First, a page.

Background: The immune system has a central role in controlling cancer, and factors that influence protective antitumour immunity could therefore have a significant impact on the course of malignant disease. Opioids are essential for the management of cancer pain, and preclinical studies indicate that opioids have the potential to influence these tumour immune surveillance mechanisms. The aim of this systematic literature review is to evaluate the clinical effects of opioids on the immune system of patients with cancer. Methods: A systematic search of Ovid MEDLINE (PubMed) and Embase, Cochrane database and Web of Knowledge for clinical studies, which evaluated the effects of opioids on the immune system in patients with cancer, was performed. Results: Five human studies, which have assessed the effects of opioids on the immune system in patients with cancer, were identified. Although all of these evaluated the effect of morphine on immunologic end points in patients with cancer, none measured the clinical effects. Conclusions: Evidence from preclinical, healthy volunteer and surgical models suggests that different opioids variably influence protective anti-tumour immunity; however, actual data derived from cancer populations are inconclusive and definitive recommendations cannot be made. Appropriately designed and powered studies assessing clinical outcomes of opioid use in people with cancer are therefore required to inform oncologists and others involved in cancer care about the rational use of opioids in this patient group. © 2014 Cancer Research UK.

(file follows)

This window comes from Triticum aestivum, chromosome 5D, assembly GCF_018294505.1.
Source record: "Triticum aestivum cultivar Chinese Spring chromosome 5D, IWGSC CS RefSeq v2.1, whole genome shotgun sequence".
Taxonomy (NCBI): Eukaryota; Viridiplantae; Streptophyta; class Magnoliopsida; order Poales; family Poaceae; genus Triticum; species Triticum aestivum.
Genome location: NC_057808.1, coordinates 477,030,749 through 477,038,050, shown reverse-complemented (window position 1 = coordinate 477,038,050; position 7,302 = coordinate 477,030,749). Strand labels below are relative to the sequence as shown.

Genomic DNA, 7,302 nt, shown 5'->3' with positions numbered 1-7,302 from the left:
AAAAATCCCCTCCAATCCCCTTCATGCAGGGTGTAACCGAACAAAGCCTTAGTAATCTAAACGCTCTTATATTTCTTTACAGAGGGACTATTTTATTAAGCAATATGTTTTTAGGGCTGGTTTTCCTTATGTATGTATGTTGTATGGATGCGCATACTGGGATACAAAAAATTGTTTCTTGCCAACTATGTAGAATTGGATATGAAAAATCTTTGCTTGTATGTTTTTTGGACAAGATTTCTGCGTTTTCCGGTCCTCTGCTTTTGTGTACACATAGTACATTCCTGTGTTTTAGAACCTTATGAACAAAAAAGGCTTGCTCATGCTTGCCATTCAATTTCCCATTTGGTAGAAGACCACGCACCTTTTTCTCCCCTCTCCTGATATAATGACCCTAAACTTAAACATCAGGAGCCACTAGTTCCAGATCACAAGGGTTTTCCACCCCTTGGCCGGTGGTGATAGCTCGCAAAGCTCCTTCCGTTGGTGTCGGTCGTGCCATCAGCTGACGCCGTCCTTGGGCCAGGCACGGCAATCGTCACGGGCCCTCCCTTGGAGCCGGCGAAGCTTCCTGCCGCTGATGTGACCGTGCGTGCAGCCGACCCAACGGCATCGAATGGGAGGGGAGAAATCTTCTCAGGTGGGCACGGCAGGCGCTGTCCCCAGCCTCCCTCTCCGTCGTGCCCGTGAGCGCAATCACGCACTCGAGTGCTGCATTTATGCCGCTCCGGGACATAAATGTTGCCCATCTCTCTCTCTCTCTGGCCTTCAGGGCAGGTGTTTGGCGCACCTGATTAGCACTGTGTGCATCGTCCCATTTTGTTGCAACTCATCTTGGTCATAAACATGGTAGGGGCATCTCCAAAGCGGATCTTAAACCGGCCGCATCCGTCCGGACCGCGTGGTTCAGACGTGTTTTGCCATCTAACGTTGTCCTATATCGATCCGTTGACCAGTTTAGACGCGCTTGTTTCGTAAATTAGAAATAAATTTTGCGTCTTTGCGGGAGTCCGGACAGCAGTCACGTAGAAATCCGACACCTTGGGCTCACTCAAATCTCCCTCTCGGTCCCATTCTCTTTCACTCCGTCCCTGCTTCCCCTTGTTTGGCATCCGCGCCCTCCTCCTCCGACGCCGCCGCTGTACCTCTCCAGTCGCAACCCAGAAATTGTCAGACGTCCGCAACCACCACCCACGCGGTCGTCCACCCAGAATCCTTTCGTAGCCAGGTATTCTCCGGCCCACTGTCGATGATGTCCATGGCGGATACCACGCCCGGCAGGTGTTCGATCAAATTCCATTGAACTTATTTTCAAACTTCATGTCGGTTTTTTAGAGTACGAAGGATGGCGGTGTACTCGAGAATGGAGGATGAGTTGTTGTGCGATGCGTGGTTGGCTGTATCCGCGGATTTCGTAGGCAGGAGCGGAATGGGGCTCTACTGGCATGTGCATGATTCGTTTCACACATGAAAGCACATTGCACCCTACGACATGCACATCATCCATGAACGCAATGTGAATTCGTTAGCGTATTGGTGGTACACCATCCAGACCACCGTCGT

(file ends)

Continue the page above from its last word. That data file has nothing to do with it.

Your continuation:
Sadozye A.H.,Beatson Oncology Center |
Reed N.,Beatson Oncology Center
Current Oncology Reports | Year: 2012
Brachytherapy is an essential part of radiotherapy treatment for cervical cancer. Over the decades, it has evolved from manual loading of radium and caesium to remote afterloaders and from low-dose and medium-dose rates to highdose rates. Over the past 10 years, 3D image-based Brachytherapy has evolved and established itself as the gold standard, improving local control and overall survival, and significantly reducing toxicity. In this article, we review some of the available literature on gynaecologic brachytherapy, more specifically on topics such as dose rates, high-dose-rate/pulsed-doserate (HDR/PDR) brachytherapy and image-based brachytherapy (IBBT), and present some of the evidence that establishes IBBT. © Springer Science+Business Media, LLC 2012.
Interferon alfa-2a versus combination therapy with interferon alfa-2a, interleukin-2, and fluorouracil in patients with untreated metastatic renal cell carcinoma (MRC RE04/EORTC GU 30012): an open-label randomised trial
Gore M.E.,Royal Marsden Hospital NHS Trust |
Griffin C.L.,Medical Research Council Clinical Trials Unit |
Hancock B.,Weston Park Hospital |
Patel P.M.,University of Nottingham |
And 10 more authors.
The Lancet | Year: 2010